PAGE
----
For some ancient cultures, bathing was a necessity. For Iranian, not only were baths important for maintaining health, they were also an important part of social life. Iran public bath houses were centers for socialization and in some areas, were quite large and lavish indeed. The Sultan Amir Ahmad Bathhouse in Kashan, Iran, is a 16th century public bathhouse built during the time of the Safavid era but was damaged in an earthquake in the 1770s and later renovated during the Qajar period. Characterized by vaulted ceilings, exquisite mosaics and paintings, this gorgeous structure is one of the most beautiful and best preserved historic bathhouse in Iran today. The bath is decorated with amazing ornamental tiles, some of which are turquoise and gold. The bathhouse has the shape of a large octagonal hall with an octagonal pool in the middle, and surrounded by eight pillars separating its outer sitting area. The roof of the bathhouse is made of multiple domes that contain convex glasses to provide sufficient lighting to the bathhouse while concealing it from the outside. Serves as a museum and declared a national heritage site by Iran’s Cultural Heritage Department in 1956, the bathhouse is named after Imamzadeh Sultan Amir Ahmad, whose mausoleum is nearby. While travelling in Kashan, besides visiting historical houses and Fin garden, Uppersia recommends you to explore this less-known ancient monument.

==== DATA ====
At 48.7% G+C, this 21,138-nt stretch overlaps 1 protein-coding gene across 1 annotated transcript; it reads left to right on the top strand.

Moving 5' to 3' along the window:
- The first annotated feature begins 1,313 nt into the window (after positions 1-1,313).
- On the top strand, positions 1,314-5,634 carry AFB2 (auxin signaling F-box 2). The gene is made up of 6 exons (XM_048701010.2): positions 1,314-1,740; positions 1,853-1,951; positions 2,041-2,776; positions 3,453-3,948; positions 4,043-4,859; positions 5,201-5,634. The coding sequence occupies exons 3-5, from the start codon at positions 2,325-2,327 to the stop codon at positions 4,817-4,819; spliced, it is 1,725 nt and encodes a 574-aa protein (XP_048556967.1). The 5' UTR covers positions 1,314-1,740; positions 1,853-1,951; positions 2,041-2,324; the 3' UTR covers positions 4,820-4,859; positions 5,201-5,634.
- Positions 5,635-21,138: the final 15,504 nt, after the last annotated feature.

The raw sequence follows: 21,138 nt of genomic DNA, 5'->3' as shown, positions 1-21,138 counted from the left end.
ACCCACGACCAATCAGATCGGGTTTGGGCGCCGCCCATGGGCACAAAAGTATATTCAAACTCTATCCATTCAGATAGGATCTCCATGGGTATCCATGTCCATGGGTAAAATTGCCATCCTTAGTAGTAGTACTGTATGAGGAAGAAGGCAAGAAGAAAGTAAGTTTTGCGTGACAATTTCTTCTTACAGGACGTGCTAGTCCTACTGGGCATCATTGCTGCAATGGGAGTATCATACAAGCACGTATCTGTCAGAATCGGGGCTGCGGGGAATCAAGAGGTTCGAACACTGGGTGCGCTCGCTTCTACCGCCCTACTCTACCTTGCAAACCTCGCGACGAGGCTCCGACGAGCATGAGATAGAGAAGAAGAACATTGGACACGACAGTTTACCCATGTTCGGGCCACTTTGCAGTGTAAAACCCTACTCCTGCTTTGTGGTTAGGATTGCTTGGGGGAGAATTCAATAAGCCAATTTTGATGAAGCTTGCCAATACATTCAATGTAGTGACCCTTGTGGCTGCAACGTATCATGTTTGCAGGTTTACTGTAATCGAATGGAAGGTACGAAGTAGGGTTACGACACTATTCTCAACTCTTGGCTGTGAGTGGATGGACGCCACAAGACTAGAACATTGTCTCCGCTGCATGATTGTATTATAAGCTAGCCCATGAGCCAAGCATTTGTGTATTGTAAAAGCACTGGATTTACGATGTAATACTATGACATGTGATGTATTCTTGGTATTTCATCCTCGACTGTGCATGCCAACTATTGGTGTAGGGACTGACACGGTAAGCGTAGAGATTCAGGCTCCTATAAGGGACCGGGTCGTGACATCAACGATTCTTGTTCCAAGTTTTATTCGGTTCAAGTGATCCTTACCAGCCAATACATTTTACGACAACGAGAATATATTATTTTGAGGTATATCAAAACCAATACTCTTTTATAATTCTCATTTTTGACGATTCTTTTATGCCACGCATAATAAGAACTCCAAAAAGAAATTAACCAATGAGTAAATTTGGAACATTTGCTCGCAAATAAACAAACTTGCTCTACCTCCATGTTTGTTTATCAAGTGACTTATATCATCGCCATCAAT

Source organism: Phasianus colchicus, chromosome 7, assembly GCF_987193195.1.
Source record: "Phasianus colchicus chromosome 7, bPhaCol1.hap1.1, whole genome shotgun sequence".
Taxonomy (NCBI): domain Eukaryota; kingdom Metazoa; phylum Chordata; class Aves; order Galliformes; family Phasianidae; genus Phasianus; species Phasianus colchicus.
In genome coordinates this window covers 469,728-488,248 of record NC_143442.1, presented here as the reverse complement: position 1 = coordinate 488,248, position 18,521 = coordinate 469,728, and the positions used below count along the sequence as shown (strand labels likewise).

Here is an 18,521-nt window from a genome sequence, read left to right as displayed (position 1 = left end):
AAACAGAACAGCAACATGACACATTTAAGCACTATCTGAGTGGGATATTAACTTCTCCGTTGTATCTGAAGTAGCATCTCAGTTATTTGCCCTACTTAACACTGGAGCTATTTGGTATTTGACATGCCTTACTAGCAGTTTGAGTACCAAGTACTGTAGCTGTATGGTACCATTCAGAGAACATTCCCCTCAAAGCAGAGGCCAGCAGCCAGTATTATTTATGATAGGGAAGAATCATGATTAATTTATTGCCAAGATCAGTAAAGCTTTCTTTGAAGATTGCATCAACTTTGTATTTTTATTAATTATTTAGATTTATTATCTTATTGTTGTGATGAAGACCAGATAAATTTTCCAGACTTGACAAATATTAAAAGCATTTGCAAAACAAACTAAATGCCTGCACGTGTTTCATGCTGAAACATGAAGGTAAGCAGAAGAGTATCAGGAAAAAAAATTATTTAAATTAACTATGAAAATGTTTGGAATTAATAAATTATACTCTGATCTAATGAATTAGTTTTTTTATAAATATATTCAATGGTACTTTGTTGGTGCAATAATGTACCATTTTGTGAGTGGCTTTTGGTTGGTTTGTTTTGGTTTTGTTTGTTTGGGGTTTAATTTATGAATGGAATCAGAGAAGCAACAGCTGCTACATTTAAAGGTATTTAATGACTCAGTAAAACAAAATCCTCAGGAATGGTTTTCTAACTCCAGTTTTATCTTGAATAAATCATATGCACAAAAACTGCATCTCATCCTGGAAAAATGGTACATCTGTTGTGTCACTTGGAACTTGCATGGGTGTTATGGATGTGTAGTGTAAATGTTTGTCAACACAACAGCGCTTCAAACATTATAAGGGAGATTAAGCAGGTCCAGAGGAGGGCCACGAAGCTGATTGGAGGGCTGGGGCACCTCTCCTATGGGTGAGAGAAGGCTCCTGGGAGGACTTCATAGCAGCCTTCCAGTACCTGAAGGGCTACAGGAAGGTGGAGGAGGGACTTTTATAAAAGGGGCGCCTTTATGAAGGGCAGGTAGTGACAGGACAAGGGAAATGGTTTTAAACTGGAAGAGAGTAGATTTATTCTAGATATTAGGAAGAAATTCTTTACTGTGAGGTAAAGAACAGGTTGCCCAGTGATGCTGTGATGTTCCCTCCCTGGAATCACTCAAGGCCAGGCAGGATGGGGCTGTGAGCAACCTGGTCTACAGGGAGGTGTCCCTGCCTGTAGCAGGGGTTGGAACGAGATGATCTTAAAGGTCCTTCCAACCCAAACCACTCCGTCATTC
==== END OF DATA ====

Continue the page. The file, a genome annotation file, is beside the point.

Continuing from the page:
|Sultan Amir Ahmad Bathhouse in Kashan|